Finally, triggering the shutter mechanism (step 1055) will preferably be followed by application of the high resolution template(s) to the image captured by the digital camera (step 1060). The process of combining the template data and the subject picture data is preferably carried out using methods of picture combination that are well known to those of ordinary skill in the art. For example, a “blue box” technique might be utilized, wherein the data are combined by using alpha channels/alpha blending, etc. As has been discussed previously, the use of the high resolution template versions is recommended to make certain that resulting combined image is as aesthetically pleasing as possible.
Of course, many modifications and extensions could be made to the instant invention by those of ordinary skill in the art. For example in one preferred embodiment the instant invention will be used to create picture postcards that can be distributed to friends and family according to methods well known to those of ordinary skill in the art.
Although much of the previous discussion has concerned the use of templates that completely obscure or replace part of the subject image, it is certainly possible that a template might have some degree of translucency (e.g., in the extreme case a blue-tinted semi-transparent graphic template that creates an “under water” effect and extends over the entire digital image). As a consequence, when a graphic template is referred to herein the graphic should be understood to include those cases where the template is largely (or entirely) translucent. What is important, though, is that part or all of the original photographic subject must be visible therethrough.
Additionally, it is anticipated that in some situations there might be multiple transparent areas within a template that would be designed to accommodate multiple subjects, e.g., a collection of multiple empty face portals into which several individuals' heads could be positioned in a group photo. Further, it should be noted that the term “subject” as used herein should be construed broadly to include both animate and inanimate objects. For example, a template might be provided which contains an image of snow along its base which template might introduce a humorous element into a photograph of the pyramids of Egypt. These and other variations are well within the ability of those of ordinary skill in the art to devise.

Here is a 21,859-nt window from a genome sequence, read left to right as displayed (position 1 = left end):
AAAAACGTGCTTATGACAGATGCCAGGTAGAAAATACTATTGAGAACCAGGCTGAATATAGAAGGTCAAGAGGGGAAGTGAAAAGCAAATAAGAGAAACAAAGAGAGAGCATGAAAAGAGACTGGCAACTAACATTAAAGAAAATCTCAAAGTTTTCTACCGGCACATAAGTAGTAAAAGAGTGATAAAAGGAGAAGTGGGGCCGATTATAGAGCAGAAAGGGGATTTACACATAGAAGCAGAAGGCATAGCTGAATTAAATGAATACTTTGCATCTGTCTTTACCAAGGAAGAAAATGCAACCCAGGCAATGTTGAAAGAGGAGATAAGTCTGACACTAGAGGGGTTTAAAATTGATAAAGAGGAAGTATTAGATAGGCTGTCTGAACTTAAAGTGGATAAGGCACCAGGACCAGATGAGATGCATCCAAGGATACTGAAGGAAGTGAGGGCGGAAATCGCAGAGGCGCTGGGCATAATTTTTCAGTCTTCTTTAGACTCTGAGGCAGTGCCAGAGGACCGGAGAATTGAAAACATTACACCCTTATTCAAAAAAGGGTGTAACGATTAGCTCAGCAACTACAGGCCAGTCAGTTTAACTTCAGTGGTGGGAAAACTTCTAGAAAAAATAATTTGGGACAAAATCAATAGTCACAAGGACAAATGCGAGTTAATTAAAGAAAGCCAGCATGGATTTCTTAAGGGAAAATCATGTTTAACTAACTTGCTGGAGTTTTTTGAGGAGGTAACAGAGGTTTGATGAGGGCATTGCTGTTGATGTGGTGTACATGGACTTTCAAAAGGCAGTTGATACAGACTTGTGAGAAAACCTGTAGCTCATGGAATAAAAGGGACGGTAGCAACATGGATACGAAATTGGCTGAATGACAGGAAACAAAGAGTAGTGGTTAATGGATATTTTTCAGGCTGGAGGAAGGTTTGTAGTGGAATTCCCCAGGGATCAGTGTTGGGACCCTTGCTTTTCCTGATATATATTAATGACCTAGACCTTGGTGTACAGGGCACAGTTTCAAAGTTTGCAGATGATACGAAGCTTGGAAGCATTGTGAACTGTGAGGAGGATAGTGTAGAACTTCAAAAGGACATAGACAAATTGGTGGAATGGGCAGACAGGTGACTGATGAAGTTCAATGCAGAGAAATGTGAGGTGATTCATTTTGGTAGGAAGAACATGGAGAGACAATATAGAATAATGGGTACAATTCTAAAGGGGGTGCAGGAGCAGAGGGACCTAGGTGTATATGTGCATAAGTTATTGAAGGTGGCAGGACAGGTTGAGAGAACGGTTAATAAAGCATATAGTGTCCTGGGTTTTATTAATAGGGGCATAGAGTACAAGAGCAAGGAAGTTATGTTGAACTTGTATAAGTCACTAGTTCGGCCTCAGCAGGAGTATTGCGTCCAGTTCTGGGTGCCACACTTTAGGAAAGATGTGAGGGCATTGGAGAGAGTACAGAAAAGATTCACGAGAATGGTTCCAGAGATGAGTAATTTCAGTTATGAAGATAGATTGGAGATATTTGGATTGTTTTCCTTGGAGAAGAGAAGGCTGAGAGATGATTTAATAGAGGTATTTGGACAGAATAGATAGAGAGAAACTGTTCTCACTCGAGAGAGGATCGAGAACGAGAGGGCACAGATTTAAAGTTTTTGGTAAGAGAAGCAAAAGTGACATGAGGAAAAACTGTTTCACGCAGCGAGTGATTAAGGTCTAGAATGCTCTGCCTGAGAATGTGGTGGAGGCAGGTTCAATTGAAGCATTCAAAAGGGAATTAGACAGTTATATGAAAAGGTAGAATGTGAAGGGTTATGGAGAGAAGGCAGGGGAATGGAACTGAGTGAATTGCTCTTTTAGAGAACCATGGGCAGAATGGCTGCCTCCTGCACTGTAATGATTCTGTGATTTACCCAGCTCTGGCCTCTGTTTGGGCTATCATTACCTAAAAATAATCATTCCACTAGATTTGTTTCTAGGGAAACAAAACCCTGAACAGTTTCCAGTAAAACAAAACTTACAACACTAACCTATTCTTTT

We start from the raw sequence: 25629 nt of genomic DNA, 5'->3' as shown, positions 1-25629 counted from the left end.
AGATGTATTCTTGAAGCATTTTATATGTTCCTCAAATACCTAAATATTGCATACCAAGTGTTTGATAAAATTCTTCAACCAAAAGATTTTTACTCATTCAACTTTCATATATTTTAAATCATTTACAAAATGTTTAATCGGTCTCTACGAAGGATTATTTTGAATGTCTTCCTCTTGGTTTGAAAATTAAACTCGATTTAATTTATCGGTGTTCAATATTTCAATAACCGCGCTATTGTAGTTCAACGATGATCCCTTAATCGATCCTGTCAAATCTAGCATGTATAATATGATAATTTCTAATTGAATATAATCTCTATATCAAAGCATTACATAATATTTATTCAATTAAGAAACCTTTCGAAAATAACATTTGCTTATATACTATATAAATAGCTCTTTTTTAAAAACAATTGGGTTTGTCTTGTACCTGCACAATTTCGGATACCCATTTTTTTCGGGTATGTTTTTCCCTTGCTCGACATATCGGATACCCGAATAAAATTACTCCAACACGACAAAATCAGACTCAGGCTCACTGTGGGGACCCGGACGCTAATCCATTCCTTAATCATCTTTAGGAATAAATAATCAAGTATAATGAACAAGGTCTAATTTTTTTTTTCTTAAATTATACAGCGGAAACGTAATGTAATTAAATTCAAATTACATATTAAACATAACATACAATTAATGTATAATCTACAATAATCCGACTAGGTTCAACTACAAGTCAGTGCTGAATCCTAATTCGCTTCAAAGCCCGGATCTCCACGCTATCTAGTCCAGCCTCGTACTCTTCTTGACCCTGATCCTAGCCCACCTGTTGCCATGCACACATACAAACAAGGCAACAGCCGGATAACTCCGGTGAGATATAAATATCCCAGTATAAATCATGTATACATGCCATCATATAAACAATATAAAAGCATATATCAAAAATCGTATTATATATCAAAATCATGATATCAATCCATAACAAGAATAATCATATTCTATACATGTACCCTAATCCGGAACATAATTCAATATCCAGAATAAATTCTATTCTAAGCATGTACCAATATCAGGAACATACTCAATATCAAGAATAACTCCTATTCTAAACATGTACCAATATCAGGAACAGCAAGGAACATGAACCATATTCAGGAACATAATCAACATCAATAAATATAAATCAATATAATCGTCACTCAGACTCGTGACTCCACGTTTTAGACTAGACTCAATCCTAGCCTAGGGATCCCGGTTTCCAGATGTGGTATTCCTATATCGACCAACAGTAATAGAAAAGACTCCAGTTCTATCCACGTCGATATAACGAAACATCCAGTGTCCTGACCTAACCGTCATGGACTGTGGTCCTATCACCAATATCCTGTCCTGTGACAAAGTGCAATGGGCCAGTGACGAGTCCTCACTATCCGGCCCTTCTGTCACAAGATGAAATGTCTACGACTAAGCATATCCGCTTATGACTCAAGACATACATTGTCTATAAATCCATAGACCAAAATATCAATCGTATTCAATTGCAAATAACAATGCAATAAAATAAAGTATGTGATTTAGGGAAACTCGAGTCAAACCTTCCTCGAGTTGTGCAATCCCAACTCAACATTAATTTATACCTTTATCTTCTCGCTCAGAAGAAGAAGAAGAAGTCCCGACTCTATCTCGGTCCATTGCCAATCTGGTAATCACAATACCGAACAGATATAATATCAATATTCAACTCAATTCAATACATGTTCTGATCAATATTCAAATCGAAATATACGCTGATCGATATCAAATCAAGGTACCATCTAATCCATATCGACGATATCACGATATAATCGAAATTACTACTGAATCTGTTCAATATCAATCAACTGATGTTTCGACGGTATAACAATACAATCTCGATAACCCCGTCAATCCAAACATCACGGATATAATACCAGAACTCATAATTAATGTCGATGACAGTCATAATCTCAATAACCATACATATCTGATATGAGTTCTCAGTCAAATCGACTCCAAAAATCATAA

Thus, the present invention is well adapted to carry out the objects and attain the ends and advantages mentioned above as well as those inherent therein. While the inventive device has been described and illustrated herein by reference to certain preferred embodiments in relation to the drawings attached thereto, various changes and further modifications, apart from those shown or suggested herein, may be made therein by those skilled in the art, without departing from the spirit of the inventive concept the scope of which is to be determined by the following claims.
|Cited Patent||Filing date||Publication date||Applicant||Title|
|US4011571 *||Mar 17, 1972||Mar 8, 1977||Fuji Photo Film Co., Ltd.||View finder for cameras|
|US5093798||Jun 4, 1990||Mar 3, 1992||Kabushiki Kaisha Toshiba||Image processing system|